An Adivasi's search for love
In 2017, Hansda Sowvendra Shekhar found himself at the centre of a storm when his book, The Adivasi Will Not Dance, was published. His own Santhal community demanded that the
book be banned because of its depiction of Adivasi women.
The short story in question, “November is the Month of Migrations”, described an impoverished Santhal family travelling from Jharkhand to West Bengal as part of its seasonal migration for work. While waiting for the train, one of the daughters has sex with a non-Santhal policeman, drawn in by the bread pakodas in his hand.
Shekhar was accused of portraying Adivasis in a poor light and denigrating Santhal women. The protesters, many of them Santhal academics and writers, harassed him online and in offline forums. His effigy and copies of his book were burnt.
Shekhar, a medical doctor working for the Jharkhand government, found himself out of work. His book was banned in Jharkhand and he was suspended from service.
The ban had the effect all bans have — it accelerated sales and made him somewhat a hero. There were signature campaigns protesting against the ban. Soon, Shekhar was doing the rounds of lit fests and being nominated for book awards and citations, though accolades were not new to him. Prior to The Adivasi Will Not Dance, Shekhar had already been heralded as a bold young voice in emerging Indian literature.
The Jharkhand government lifted the ban on the book after four months. A year later Shekhar was reinstated and back at work.
His recent book, My Father’s Garden, has a beautiful cover depicting flora and fauna. The 192 pages move fast, assisted by a large font size and generously spaced rows. The book is divided into three short stories.
In the first story, titled “Lover”, the narrator describes graphically his sexual experiences with gay lovers as a college student. In some ways, this was his first experience with class, caste and, often, unrequited love. Shekhar’s writing about sexuality is unlike any other Indian author. He writes boldly and frankly about sexuality and, more specifically, gay sex.
“I try to create characters that my readers might keep in their minds even after they have finished reading that story or novel. Sexuality — gay or whatever — is also a part of creating a character,” says Shekhar.
Hansda Sowvendra Shekhar
An only child, Shekhar’s parents — unlike many Santhals — are educated professionals. His parents worked in a copper mining company in which his father was a chemist and his mother a doctor. His father’s ambition was that Shekhar should become a doctor and so he did.
The second story, “Friend”, is the narrator’s experience of being posted as a doctor in Pakur in Jharkhand. Not knowing anyone, he is befriended by a man who helps him settle into life in Pakur but turns out to be of questionable character. They become friends but, as the story moves on, there is betrayal and disillusionment about the nature of their friendship, and everything that surrounds them.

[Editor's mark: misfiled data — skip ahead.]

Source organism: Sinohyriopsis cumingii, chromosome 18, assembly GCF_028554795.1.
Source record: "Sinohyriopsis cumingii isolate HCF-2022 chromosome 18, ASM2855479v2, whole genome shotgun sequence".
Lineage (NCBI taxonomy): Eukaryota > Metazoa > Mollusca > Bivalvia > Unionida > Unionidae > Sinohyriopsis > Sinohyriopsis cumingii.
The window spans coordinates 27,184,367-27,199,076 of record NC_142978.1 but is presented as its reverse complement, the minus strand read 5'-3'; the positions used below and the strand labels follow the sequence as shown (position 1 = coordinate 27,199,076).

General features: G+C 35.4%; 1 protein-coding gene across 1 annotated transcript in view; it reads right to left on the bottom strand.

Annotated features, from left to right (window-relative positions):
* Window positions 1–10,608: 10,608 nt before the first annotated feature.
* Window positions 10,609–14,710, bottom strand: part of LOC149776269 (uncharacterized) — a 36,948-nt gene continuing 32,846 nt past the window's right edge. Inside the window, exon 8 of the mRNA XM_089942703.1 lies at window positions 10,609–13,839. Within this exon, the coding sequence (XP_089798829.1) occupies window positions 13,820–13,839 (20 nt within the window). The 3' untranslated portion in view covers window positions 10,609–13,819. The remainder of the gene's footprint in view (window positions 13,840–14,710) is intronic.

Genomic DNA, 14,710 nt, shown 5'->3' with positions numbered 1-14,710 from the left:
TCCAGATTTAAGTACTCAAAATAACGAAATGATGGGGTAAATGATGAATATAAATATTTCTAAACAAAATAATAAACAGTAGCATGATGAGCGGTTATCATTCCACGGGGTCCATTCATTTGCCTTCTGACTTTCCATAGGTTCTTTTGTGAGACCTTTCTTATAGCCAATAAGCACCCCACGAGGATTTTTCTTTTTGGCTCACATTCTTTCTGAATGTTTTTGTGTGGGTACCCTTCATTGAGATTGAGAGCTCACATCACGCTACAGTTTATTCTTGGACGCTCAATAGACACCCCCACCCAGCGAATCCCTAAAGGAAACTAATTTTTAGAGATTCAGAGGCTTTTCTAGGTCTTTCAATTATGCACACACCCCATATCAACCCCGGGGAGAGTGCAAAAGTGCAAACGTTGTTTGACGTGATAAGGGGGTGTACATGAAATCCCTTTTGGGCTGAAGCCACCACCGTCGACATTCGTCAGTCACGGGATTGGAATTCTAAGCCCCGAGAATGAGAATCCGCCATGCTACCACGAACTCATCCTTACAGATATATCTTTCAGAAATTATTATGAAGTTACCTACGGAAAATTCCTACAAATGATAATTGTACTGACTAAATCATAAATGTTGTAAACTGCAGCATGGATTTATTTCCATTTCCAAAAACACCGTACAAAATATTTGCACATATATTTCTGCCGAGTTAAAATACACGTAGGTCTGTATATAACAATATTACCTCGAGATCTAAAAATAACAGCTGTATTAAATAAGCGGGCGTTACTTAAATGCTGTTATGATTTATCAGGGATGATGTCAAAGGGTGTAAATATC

In the third one, “My Father’s Garden”, the author writes about his father who found pleasure and solace in his garden whenever he felt life had let him down or he felt defeated. His son, a witness to these developments, searches for ways and means to tell his father about his sexuality. But he just cannot. So much is left unsaid. Shekhar’s delicacy in dealing with complex and multiple emotions is supreme in this story.
In all three stories, there is love, longing, desire, sadness, loss, joy, exclusion. No emotion is missing. Underlying each story is the constant reminder the author feels of being the other, a Santhal and an Adivasi outside the Indian mainstream.
The Adivasis comprise several groups of indigenous tribal communities. According to the 2011 Census, about 8.6 percent or about 140 million of India’s population are Adivasis.
Their history is a saga of oppression and exploitation, first under the British and then in free and democratic India. The British took over their forests to extract timber, forcing them to live on the outskirts of their jungles. Then, post-Independence, tribal communities continued to be dispossessed of their remaining lands so that dams and other infrastructure could be built.
Shekhar’s writing is political, but he doesn’t wear his politics on his sleeve. It is cleverly disguised in the crevices of his sentences. His short, direct sentences make an impact. He doesn’t spend time creating atmosphere.
On how his fiction is informed by his personal life, he says, “I think personal could be defined more accurately if the genre is non-fiction. The things I write — or mostly write — are fiction. I take cues from the things I see around me and fictionalise them accordingly. In terms of holding back, I just try to create work that I would be happy with.”
Reinstated in his job as a doctor, Shekhar is now in Chandil, Jharkhand, where, in his free time, he reads and writes and is unable to make the time for lit fests.
How has the ban on The Adivasi Will Not Dance and his suspension from his job affected him? What has he learnt from it? “I have learnt to move on and focus on my work,” he says.
For the time being, 36-year-old Shekhar’s greatest satisfaction is that his writing is accepted, read, appreciated, discussed and recommended. What more, indeed, could an author want?
(Anita Anand is a development and communications consultant and writer.)
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